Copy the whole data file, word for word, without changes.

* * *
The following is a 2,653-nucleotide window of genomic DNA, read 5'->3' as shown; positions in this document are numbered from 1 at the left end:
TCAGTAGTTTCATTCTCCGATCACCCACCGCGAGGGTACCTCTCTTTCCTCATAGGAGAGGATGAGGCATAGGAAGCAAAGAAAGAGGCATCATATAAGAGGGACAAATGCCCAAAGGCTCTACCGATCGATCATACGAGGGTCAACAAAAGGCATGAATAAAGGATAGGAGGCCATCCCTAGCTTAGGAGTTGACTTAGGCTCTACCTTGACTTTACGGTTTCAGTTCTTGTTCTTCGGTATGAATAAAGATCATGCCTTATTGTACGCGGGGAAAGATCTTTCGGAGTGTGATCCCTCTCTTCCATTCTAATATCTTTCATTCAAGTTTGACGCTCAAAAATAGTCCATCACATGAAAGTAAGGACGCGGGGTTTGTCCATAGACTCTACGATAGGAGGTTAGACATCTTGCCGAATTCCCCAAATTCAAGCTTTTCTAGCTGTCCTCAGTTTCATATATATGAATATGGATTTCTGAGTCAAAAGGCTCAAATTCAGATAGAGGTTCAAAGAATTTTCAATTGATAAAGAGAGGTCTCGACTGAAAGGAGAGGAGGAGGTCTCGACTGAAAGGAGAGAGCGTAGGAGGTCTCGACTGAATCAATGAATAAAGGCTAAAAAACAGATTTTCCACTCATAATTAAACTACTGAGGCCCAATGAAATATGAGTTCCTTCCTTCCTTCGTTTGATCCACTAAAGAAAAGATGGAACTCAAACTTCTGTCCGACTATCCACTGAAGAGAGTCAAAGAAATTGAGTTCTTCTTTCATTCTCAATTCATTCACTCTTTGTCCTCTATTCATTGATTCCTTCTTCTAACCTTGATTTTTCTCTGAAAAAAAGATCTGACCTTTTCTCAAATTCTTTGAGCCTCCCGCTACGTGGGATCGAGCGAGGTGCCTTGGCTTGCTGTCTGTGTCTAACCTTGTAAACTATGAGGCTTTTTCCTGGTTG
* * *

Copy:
The following is a 2,653-nucleotide window of genomic DNA, read 5'->3' as shown; positions in this document are numbered from 1 at the left end:
TCAGTAGTTTCATTCTCCGATCACCCACCGCGAGGGTACCTCTCTTTCCTCATAGGAGAGGATGAGGCATAGGAAGCAAAGAAAGAGGCATCATATAAGAGGGACAAATGCCCAAAGGCTCTACCGATCGATCATACGAGGGTCAACAAAAGGCATGAATAAAGGATAGGAGGCCATCCCTAGCTTAGGAGTTGACTTAGGCTCTACCTTGACTTTACGGTTTCAGTTCTTGTTCTTCGGTATGAATAAAGATCATGCCTTATTGTACGCGGGGAAAGATCTTTCGGAGTGTGATCCCTCTCTTCCATTCTAATATCTTTCATTCAAGTTTGACGCTCAAAAATAGTCCATCACATGAAAGTAAGGACGCGGGGTTTGTCCATAGACTCTACGATAGGAGGTTAGACATCTTGCCGAATTCCCCAAATTCAAGCTTTTCTAGCTGTCCTCAGTTTCATATATATGAATATGGATTTCTGAGTCAAAAGGCTCAAATTCAGATAGAGGTTCAAAGAATTTTCAATTGATAAAGAGAGGTCTCGACTGAAAGGAGAGGAGGAGGTCTCGACTGAAAGGAGAGAGCGTAGGAGGTCTCGACTGAATCAATGAATAAAGGCTAAAAAACAGATTTTCCACTCATAATTAAACTACTGAGGCCCAATGAAATATGAGTTCCTTCCTTCCTTCGTTTGATCCACTAAAGAAAAGATGGAACTCAAACTTCTGTCCGACTATCCACTGAAGAGAGTCAAAGAAATTGAGTTCTTCTTTCATTCTCAATTCATTCACTCTTTGTCCTCTATTCATTGATTCCTTCTTCTAACCTTGATTTTTCTCTGAAAAAAAGATCTGACCTTTTCTCAAATTCTTTGAGCCTCCCGCTACGTGGGATCGAGCGAGGTGCCTTGGCTTGCTGTCTGTGTCTAACCTTGTAAACTATGAGGCTTTTTCCTGGTTG